Team Adelaide Bio AUV wins the Ericsson Innovation Awards 2019


Team Adelaide Bio AUV, from Australia, has won the 2019 Ericsson Innovation Awards competition for its approach to limiting climate change through autonomous underwater vehicles.

With 71% of Earth being covered by water, this year’s Ericsson Innovation Awards (EIA) challenged participants to harness the power of water and underwater material environments to develop innovative solutions to global challenges.

From Singapore to Islamabad to Toronto and beyond, more than 2,000 teams entered this year’s Ericsson Innovation awards.

The first regional competitions took place in May 2019 followed by a round of semi-finals. In November 2019, four finalist teams were announced, and a Grand Final competition was held on December 11 at the Nobel Museum in Stockholm, Sweden.

Erik Ekudden, Chief Technology Officer, Ericsson says: “Innovation is the bedrock of our company and these awards embody our purpose to create game-changing technology that is easy to use, adopt, and scale and innovate on top of. At this year’s EIA we asked students to diver deeper into technology innovation using one of the Earth’s most fundamental resources – water. The results from the brilliant minds participated in this competition have been truly inspiring.”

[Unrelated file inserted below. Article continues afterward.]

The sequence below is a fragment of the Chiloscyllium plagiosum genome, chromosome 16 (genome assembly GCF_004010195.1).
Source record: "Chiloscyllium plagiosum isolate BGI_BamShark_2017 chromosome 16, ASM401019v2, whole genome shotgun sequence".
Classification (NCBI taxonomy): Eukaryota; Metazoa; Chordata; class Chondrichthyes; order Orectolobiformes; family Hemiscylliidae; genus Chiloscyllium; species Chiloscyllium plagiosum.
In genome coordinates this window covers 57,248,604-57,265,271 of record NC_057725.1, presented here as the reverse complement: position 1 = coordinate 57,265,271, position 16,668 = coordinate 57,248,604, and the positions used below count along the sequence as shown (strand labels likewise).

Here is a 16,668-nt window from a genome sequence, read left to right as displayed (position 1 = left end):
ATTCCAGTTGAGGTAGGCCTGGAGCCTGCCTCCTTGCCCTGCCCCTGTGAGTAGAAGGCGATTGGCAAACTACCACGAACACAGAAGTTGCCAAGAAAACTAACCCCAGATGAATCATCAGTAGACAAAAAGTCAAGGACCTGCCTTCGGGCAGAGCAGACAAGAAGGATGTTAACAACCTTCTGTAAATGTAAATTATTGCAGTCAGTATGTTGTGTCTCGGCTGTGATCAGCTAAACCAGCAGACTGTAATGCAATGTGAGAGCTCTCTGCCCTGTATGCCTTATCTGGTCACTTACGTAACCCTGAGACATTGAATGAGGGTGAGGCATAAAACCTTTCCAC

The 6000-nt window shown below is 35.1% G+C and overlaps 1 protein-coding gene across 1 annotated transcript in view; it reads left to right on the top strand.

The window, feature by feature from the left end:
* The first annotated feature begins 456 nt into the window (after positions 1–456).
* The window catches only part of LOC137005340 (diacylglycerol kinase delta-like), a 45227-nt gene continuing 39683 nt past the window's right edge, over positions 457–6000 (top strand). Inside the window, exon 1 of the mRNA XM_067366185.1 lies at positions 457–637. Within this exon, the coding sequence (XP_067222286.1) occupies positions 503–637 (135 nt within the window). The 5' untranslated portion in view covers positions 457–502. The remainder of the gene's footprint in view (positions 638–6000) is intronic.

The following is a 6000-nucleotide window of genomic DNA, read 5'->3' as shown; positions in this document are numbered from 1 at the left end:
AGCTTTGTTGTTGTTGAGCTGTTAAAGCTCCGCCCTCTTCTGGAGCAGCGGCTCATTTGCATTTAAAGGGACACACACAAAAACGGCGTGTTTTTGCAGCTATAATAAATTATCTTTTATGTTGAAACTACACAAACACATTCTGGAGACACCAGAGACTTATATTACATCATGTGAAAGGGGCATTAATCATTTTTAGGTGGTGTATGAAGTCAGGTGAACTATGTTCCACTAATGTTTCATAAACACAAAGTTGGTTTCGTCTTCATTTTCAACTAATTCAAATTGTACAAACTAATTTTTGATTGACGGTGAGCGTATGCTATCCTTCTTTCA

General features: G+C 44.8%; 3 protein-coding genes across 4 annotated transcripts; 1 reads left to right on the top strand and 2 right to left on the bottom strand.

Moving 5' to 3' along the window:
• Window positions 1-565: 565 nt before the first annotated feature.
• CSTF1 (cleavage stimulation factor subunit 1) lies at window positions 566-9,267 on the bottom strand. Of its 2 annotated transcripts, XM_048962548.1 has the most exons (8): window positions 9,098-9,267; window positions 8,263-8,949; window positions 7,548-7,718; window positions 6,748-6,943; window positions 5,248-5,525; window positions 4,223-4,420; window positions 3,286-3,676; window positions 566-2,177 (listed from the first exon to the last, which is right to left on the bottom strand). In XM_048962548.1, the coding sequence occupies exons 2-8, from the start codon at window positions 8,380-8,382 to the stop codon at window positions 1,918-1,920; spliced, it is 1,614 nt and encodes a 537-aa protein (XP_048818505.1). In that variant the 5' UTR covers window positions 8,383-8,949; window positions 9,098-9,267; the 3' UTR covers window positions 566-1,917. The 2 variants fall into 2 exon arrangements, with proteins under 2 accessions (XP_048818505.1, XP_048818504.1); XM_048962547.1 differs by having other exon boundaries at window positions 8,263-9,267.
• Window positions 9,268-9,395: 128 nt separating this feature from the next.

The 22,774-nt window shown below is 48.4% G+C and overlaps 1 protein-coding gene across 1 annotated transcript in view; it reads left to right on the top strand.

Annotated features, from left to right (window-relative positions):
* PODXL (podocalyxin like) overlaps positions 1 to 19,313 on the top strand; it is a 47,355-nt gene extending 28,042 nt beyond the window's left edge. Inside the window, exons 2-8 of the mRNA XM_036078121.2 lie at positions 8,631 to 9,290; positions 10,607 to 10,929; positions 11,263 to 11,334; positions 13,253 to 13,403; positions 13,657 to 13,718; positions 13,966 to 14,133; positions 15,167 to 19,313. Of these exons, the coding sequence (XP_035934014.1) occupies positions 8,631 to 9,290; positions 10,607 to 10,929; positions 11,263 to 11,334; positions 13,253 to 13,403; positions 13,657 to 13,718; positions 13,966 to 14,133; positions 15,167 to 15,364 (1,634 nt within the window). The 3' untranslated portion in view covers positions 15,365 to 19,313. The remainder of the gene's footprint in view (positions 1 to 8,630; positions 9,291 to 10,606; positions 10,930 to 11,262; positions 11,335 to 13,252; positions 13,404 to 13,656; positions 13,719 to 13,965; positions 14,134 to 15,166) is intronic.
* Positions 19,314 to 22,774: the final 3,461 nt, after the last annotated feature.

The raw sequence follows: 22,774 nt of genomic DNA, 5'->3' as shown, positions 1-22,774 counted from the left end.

Dr. Helena Wiklund, biologist at Gothenburg University and the National History Museum in London explains the jury’s motivation behind this year’s winning team: “The theme of this year’s Ericsson Innovation Awards is to dive deeper and take inspiration from the oceans, and team Adelaide Bio-AUV does exactly that. They have taken a marine animal adaptation and evolved that into an autonomous product with multiple user applications. We in the jury look forward seeing it in action.”

In addition to the grand prize award of €25,000 Team Adelaide Bio AUV will also be considered for €100,000 in additional prizes, including cash, trips and exclusive opportunities within Ericsson.

The runner up teams are:

—Team Manta from The National University of Singapore: manta-ray inspired filtering mechanisms to help clean up the ocean
—Team εswift from Keio University, Japan: smart and self-stabilizing water-wind floating turbines to reduce the need for fossil fuel and nuclear energy
—Team S-crew from Istanbul Bahçeşehir University. Turkey: new methods for underwater communications using light